A new fossil discovery suggests that giant tropical ants were roaming such far-flung places as Wyoming and Germany an estimated 50 million years ago. But how did these extinct species survive the trek across the icy land bridge that linked North America and Europe during the Eocene Epoch?

Some 50 million years ago, giant ants the size of hummingbirds marched across what is now Wyoming, according to a study published May 4 in the scientific journal Proceedings of the Royal Society B. The four paleontologists who wrote the paper reached these conclusions after discovering the fossil of a new ant species, which they dubbed Titanomyrma lubei, in a drawer at the Denver Museum of Nature & Science in Colorado.

Taken from a rich fossil quarry in Wyoming known as the Green River Formation, the 2-inch-long ant fossil immediately reminded researchers of similar insects that thrived in Germany at about the same time in history, known as the Eocene Epoch. The only modern ants whose queens are capable of attaining the (relatively) massive size of these ancient bugs belong to the species Dorylus wilverthi and exclusively live in tropical regions of Africa. Like their present-day counterparts, the giant ants of the Eocene apparently flourished in the heat: The areas of Wyoming and Germany in which their fossils were found are known to have had tropic climates at that time.

“What is surprising is that this ant scurried about an ancient forest in what is now Wyoming when the climate there was hot like the modern tropics,” said Bruce Archibald, a paleoentomologist at Simon Fraser University in British Columbia who is one of the study’s authors. “In fact, all of the closely related fossil giant ants have been found in Europe and North America at sites that had hot climates.”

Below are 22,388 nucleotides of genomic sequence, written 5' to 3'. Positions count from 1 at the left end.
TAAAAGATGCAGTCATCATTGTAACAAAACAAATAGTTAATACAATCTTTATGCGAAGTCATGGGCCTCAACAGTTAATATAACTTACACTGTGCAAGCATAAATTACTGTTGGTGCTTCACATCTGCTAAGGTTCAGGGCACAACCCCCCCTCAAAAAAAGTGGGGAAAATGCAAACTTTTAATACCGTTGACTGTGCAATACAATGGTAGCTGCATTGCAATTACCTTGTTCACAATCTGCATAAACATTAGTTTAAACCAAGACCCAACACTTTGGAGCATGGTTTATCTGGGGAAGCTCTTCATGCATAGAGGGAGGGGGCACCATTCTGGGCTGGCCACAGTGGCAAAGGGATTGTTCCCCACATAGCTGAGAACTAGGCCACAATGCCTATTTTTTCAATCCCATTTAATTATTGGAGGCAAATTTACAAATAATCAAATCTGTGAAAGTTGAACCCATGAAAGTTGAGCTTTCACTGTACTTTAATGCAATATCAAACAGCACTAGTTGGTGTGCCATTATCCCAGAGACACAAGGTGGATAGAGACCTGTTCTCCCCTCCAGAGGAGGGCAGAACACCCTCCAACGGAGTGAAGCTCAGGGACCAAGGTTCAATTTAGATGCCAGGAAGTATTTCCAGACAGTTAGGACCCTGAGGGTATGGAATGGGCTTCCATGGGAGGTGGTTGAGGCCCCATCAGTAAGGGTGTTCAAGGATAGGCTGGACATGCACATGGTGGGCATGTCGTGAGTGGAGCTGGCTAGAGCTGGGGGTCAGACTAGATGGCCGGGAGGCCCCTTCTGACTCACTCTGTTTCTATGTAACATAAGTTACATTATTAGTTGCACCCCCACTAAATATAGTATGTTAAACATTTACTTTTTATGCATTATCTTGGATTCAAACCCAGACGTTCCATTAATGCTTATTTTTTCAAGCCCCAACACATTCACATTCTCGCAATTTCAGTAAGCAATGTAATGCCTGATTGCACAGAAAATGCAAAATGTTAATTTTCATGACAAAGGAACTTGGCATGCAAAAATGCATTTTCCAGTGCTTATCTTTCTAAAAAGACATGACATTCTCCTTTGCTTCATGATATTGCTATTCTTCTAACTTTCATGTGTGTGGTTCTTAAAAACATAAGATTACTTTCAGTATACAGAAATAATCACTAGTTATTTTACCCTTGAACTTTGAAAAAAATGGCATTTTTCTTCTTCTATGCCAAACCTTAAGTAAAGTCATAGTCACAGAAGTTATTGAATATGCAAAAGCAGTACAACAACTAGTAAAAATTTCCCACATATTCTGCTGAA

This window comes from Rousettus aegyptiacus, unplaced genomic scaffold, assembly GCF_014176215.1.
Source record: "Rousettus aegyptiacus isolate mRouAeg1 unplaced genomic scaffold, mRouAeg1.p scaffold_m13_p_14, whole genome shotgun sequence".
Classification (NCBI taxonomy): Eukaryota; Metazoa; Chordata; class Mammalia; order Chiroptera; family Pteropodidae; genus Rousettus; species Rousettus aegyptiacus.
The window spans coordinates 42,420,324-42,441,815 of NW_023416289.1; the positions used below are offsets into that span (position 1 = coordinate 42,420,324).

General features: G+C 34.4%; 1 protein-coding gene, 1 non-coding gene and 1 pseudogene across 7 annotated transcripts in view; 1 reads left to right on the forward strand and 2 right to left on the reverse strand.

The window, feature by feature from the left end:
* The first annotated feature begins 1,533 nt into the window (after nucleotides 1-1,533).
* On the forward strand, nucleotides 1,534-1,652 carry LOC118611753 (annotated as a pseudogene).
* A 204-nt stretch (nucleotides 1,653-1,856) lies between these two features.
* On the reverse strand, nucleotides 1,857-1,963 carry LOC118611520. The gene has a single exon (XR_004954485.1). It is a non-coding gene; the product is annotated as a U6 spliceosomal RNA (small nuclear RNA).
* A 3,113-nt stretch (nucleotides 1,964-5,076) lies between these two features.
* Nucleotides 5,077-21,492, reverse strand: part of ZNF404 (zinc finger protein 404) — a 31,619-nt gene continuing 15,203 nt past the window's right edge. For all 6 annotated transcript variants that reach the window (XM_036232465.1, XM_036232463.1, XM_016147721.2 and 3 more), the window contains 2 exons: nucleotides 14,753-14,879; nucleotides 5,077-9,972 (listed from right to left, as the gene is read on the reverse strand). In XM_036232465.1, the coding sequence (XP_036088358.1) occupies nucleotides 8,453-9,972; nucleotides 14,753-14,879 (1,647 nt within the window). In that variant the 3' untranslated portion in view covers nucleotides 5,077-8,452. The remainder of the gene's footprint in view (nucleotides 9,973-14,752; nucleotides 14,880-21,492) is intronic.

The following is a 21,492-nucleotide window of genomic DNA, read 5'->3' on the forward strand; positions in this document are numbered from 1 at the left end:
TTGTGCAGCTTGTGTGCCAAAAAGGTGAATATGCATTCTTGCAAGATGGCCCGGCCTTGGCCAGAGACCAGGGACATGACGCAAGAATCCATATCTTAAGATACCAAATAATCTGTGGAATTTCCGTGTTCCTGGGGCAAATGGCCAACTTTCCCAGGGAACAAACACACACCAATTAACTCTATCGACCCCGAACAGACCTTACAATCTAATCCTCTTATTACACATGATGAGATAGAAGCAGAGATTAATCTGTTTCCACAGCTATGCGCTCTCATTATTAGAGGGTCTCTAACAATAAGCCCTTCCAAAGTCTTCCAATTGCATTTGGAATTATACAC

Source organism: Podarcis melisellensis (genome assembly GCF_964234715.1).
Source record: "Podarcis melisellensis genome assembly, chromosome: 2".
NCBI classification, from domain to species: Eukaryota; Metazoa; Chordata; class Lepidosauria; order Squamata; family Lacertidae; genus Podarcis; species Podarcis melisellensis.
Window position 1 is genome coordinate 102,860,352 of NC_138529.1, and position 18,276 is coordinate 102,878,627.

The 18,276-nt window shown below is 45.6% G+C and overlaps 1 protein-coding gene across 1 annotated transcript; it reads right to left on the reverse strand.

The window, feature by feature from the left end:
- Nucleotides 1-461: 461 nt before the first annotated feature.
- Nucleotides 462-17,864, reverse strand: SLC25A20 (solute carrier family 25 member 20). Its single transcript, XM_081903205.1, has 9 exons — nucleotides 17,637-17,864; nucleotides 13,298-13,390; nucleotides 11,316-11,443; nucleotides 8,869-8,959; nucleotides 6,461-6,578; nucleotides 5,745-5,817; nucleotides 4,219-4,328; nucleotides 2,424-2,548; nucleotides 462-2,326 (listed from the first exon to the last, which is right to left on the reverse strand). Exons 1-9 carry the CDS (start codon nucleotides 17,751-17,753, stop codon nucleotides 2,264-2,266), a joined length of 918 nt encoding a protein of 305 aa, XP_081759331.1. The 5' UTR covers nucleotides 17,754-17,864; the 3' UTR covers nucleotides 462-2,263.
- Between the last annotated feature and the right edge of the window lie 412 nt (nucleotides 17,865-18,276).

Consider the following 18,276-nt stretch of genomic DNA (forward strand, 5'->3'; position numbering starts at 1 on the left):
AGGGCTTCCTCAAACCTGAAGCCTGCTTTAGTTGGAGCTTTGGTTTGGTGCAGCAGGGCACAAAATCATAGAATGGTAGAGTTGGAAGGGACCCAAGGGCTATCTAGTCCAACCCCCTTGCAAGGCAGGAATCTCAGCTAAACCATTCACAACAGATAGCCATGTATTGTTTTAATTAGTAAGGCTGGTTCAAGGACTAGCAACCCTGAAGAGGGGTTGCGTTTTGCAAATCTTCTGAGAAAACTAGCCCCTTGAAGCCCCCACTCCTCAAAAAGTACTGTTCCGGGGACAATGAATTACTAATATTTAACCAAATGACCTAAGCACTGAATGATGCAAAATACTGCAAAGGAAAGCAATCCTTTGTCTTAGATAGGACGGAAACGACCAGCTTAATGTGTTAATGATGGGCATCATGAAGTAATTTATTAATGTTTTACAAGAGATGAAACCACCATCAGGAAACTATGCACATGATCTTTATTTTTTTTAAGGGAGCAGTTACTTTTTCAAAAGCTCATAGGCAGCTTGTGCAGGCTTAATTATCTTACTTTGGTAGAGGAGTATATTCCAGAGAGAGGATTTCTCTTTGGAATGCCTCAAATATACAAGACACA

The similarities between Wyoming’s Titanomyrma lubei and the oversize ants of prehistoric Germany are consistent with the prevailing theory that many plant and animal species migrated between North America and Europe during the Eocene, a time when a land bridge across the Arctic connected the two continents. For the researchers, however, this posed a dilemma: Though far more temperate than it is today, the Eocene Arctic would likely have been too cold for the ants to survive the trek—whether it was from North America to Europe or the other way around.

The study’s authors suspect that the ants made the journey during one or more of the multiple global warming episodes that heated the planet during the Eocene, raising temperatures enough to make the Arctic passable even for tropical species. It is believed that these “hyperthermals,” which lasted several hundred thousand years each, may have been caused by the release of carbon dioxide from the oceans into the atmosphere.

Titanomyrma lubei represents the first example of a known species that could only have weathered the voyage with the help of a hyperthermal, according to the team. They also believe that further research on these early migrations may shed light on how today’s climate changes may affect living things and their distribution. “As the Earth’s climate changes, we are seeing tropical pest species extend their ranges into mid-latitudes and dragonflies appear in the Arctic,” Archibald explained. “Understanding the details of how life forms adapted to global warming in the past will be of increasing importance in the future.”